She’s put her business on hold. Unlike many personal-care workers, she has enough money saved to make it through a few months without income. But she’s still trying to find a way to keep her business operating.
“I’m trying to figure out Zoom, to see who amongst my clients will take me on their phone in their house,” she said.
A spokesperson for Zoom, the San Jose-based teleconferencing company, declined to share new usage numbers. But if any sector is equipped to deal with, and benefit from, California’s new work-from-home regimen, it would be the tech sector.
The demand for remote-working options to keep housebound people productive could become a silver lining in what is otherwise a very dark economic cloud for the state. That’s to say nothing of the demand for productivity-diminishing entertainment options available at such online sites as Netflix, based in San Jose, and Burbank-based Disney, which recently debuted its wildly popular Disney+ streaming service. Neither company responded to requests for new subscription data.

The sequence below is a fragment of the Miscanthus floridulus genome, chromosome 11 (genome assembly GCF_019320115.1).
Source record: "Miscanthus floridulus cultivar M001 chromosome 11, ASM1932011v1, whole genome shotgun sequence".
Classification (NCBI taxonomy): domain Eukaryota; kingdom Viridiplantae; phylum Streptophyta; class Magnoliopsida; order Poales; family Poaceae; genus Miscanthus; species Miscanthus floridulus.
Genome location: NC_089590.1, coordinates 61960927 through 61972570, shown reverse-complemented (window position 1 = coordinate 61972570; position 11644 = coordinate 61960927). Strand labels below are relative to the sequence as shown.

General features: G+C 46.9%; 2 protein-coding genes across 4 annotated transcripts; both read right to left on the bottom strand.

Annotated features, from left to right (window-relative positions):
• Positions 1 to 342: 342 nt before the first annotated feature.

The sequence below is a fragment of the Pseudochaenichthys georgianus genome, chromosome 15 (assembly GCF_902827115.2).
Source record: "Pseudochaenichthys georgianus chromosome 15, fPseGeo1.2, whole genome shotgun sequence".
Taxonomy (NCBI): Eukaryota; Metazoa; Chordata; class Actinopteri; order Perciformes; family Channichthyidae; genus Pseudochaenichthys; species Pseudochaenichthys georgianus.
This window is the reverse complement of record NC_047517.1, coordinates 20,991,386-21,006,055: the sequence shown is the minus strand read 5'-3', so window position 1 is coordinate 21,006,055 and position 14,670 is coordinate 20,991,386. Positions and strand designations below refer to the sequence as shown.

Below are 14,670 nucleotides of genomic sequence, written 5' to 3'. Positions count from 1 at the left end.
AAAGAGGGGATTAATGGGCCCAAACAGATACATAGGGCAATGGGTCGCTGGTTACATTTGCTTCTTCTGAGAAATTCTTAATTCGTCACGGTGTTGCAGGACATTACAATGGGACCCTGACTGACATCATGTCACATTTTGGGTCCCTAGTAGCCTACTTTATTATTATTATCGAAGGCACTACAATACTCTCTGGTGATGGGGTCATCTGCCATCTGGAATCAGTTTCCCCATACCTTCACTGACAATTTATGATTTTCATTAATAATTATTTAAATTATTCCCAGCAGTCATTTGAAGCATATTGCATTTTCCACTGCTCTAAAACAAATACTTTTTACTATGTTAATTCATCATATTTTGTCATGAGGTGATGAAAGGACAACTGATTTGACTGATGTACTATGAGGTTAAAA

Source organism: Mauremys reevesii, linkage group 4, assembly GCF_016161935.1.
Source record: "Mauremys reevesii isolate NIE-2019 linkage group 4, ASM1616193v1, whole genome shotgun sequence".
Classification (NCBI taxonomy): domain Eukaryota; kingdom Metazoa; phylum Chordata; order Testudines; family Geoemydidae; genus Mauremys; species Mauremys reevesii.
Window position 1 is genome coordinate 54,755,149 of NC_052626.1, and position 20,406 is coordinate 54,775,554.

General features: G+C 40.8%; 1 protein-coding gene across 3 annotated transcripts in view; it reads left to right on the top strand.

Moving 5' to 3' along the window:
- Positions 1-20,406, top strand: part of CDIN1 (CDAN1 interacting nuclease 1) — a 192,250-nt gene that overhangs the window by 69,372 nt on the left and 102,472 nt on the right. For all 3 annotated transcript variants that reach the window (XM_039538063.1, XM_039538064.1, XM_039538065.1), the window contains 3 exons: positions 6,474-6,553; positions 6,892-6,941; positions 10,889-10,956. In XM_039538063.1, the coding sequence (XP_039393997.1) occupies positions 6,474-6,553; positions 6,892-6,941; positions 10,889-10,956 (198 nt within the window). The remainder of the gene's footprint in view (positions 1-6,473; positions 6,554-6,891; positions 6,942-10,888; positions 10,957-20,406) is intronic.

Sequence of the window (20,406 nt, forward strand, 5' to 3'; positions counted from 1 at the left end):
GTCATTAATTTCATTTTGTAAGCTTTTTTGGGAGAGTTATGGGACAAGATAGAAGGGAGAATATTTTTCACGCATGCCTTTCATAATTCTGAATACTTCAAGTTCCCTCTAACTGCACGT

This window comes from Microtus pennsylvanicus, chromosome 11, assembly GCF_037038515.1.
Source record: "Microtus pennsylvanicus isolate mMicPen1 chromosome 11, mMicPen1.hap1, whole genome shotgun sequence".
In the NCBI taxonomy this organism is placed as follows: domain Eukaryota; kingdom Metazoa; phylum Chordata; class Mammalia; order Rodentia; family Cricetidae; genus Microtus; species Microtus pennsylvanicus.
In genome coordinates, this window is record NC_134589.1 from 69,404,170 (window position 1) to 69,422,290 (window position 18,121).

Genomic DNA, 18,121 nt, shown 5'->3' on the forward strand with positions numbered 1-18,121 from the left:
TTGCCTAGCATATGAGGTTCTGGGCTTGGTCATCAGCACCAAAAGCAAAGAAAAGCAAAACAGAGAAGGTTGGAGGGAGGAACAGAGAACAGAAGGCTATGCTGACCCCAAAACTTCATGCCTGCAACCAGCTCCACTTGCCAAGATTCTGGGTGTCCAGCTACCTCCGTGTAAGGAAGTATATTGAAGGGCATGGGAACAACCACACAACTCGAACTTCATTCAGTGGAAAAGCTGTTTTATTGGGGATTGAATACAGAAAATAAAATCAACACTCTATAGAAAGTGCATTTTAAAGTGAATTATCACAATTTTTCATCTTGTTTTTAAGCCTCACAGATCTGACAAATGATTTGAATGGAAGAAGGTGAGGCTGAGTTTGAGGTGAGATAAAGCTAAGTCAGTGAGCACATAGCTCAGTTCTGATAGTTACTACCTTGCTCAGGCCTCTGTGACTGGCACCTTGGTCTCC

But not all of Silicon Valley can serve consumers stuck in their living rooms, said Carl Guardino, CEO of the Silicon Valley Leadership Group. Apple is in the manufacturing and retail business. Square, the San Francisco company that helps businesses process credit-card purchases on smartphones and tablets, depends on the health of small businesses. AirBnB is in the hospitality industry.
And electric-car maker Tesla “is obviously an innovation-economy company,” said Guardino. The firm, which employs roughly 10,000 people in the Bay Area, is suspending production at its Fremont factory as of March 23.
Investors on the whole don’t seem to think that tech is all that much more insulated than the rest of the economy. Since the beginning of the year, the S&P 500 Index, which tracks the performance of stocks belonging to the country’s largest companies, has fallen by 26%. The NASDAQ Index, which includes tech giants like Apple, has plummeted by 21%.
What about the state budget?
Call it Jerry Brown’s “I told you so” moment.